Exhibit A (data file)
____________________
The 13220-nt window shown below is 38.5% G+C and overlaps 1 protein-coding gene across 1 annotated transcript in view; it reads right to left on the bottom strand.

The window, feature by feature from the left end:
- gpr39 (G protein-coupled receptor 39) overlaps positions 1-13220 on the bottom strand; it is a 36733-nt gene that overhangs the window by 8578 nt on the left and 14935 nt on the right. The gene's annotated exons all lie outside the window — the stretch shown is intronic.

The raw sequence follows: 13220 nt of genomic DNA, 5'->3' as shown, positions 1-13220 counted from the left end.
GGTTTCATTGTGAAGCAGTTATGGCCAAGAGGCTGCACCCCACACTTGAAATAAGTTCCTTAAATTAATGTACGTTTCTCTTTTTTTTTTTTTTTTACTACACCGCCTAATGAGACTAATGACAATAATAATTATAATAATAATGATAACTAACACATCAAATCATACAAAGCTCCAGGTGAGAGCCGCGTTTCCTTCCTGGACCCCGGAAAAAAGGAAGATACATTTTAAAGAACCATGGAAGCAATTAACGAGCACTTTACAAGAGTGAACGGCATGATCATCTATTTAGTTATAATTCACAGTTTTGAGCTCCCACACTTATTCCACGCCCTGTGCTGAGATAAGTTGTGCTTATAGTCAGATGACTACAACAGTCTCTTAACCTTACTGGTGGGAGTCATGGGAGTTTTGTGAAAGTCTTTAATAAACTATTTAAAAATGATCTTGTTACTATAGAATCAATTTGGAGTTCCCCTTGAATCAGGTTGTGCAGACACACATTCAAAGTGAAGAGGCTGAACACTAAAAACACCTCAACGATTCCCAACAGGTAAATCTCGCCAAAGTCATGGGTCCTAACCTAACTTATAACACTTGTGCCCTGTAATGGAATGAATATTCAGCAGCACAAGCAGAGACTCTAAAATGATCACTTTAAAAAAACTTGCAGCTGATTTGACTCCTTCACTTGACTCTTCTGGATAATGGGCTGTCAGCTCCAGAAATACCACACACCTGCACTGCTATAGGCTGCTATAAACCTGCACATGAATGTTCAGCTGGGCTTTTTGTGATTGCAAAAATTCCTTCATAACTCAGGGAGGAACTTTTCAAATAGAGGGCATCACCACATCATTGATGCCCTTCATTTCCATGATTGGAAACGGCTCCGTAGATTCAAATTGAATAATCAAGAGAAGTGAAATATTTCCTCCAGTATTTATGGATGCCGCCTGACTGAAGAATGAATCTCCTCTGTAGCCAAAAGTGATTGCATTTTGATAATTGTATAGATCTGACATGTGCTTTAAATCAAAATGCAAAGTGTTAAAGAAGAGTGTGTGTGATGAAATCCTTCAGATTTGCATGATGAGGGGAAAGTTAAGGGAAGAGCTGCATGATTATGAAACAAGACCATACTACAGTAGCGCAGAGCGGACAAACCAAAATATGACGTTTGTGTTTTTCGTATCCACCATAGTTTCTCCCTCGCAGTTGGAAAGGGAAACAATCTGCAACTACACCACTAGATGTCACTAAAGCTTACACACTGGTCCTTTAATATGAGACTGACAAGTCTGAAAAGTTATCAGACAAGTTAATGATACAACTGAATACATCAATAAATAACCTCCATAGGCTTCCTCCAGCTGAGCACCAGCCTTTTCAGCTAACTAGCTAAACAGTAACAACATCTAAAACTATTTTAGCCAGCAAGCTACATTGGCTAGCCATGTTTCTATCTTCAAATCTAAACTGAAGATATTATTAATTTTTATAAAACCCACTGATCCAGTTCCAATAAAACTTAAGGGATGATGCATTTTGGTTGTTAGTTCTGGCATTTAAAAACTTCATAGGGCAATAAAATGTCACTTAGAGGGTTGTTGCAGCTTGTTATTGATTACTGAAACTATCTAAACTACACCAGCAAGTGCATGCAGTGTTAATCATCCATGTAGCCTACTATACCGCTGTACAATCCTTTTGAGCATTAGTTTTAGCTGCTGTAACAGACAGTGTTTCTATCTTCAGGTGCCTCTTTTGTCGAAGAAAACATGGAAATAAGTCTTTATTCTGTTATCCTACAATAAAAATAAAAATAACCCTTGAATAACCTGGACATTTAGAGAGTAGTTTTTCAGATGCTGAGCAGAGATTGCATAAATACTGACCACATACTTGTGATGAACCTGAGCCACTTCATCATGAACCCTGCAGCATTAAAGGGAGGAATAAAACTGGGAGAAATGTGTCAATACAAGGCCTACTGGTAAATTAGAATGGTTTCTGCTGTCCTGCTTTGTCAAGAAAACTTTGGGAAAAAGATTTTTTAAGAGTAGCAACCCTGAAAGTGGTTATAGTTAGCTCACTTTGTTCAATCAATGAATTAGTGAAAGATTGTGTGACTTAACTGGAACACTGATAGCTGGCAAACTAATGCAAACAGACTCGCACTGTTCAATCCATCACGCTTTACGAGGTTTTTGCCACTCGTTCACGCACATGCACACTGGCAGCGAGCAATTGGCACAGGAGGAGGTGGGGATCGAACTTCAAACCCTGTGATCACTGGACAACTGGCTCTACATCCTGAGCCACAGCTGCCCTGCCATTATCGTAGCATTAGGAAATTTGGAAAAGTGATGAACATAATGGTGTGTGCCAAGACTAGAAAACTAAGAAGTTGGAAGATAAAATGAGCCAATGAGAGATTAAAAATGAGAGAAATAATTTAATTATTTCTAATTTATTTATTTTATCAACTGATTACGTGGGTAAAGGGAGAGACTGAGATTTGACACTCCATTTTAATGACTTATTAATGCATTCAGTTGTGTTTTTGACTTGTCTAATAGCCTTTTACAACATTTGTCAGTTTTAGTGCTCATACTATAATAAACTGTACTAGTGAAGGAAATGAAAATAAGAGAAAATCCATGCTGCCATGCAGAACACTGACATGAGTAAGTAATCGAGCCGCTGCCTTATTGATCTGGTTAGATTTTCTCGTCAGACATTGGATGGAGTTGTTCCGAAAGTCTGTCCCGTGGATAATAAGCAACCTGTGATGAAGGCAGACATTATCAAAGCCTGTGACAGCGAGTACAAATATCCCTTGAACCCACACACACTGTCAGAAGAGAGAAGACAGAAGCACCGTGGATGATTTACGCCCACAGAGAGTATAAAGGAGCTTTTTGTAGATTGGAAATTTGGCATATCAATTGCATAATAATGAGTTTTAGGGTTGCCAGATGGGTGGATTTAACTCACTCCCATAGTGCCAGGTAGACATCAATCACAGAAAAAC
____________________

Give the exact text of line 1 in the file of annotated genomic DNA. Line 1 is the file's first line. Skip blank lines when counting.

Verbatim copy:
The 13220-nt window shown below is 38.5% G+C and overlaps 1 protein-coding gene across 1 annotated transcript in view; it reads right to left on the bottom strand.